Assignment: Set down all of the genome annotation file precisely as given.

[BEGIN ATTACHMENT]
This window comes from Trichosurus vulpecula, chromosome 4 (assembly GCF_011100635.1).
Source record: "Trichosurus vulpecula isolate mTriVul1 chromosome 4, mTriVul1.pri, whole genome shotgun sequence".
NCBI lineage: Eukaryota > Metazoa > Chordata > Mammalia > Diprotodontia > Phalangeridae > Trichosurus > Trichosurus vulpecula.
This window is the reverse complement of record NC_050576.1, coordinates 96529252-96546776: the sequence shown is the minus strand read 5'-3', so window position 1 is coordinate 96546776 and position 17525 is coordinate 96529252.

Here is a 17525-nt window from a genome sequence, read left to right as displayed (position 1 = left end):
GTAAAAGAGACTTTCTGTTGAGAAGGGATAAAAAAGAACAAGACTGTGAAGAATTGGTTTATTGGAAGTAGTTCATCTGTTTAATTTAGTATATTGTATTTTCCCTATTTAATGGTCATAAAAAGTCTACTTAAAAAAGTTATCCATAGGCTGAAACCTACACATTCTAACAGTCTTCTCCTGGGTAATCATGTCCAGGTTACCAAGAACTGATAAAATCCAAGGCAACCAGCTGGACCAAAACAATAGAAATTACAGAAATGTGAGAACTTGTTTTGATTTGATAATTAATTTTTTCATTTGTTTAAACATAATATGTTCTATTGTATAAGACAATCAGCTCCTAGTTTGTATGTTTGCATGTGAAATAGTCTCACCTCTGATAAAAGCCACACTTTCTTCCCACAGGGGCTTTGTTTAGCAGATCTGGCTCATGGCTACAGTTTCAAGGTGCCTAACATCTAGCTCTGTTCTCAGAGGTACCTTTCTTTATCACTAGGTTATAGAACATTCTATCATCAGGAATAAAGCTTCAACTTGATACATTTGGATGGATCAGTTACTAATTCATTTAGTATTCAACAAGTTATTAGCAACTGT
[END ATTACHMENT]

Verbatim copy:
This window comes from Trichosurus vulpecula, chromosome 4 (assembly GCF_011100635.1).
Source record: "Trichosurus vulpecula isolate mTriVul1 chromosome 4, mTriVul1.pri, whole genome shotgun sequence".
NCBI lineage: Eukaryota > Metazoa > Chordata > Mammalia > Diprotodontia > Phalangeridae > Trichosurus > Trichosurus vulpecula.
This window is the reverse complement of record NC_050576.1, coordinates 96529252-96546776: the sequence shown is the minus strand read 5'-3', so window position 1 is coordinate 96546776 and position 17525 is coordinate 96529252.

Here is a 17525-nt window from a genome sequence, read left to right as displayed (position 1 = left end):
GTAAAAGAGACTTTCTGTTGAGAAGGGATAAAAAAGAACAAGACTGTGAAGAATTGGTTTATTGGAAGTAGTTCATCTGTTTAATTTAGTATATTGTATTTTCCCTATTTAATGGTCATAAAAAGTCTACTTAAAAAAGTTATCCATAGGCTGAAACCTACACATTCTAACAGTCTTCTCCTGGGTAATCATGTCCAGGTTACCAAGAACTGATAAAATCCAAGGCAACCAGCTGGACCAAAACAATAGAAATTACAGAAATGTGAGAACTTGTTTTGATTTGATAATTAATTTTTTCATTTGTTTAAACATAATATGTTCTATTGTATAAGACAATCAGCTCCTAGTTTGTATGTTTGCATGTGAAATAGTCTCACCTCTGATAAAAGCCACACTTTCTTCCCACAGGGGCTTTGTTTAGCAGATCTGGCTCATGGCTACAGTTTCAAGGTGCCTAACATCTAGCTCTGTTCTCAGAGGTACCTTTCTTTATCACTAGGTTATAGAACATTCTATCATCAGGAATAAAGCTTCAACTTGATACATTTGGATGGATCAGTTACTAATTCATTTAGTATTCAACAAGTTATTAGCAACTGT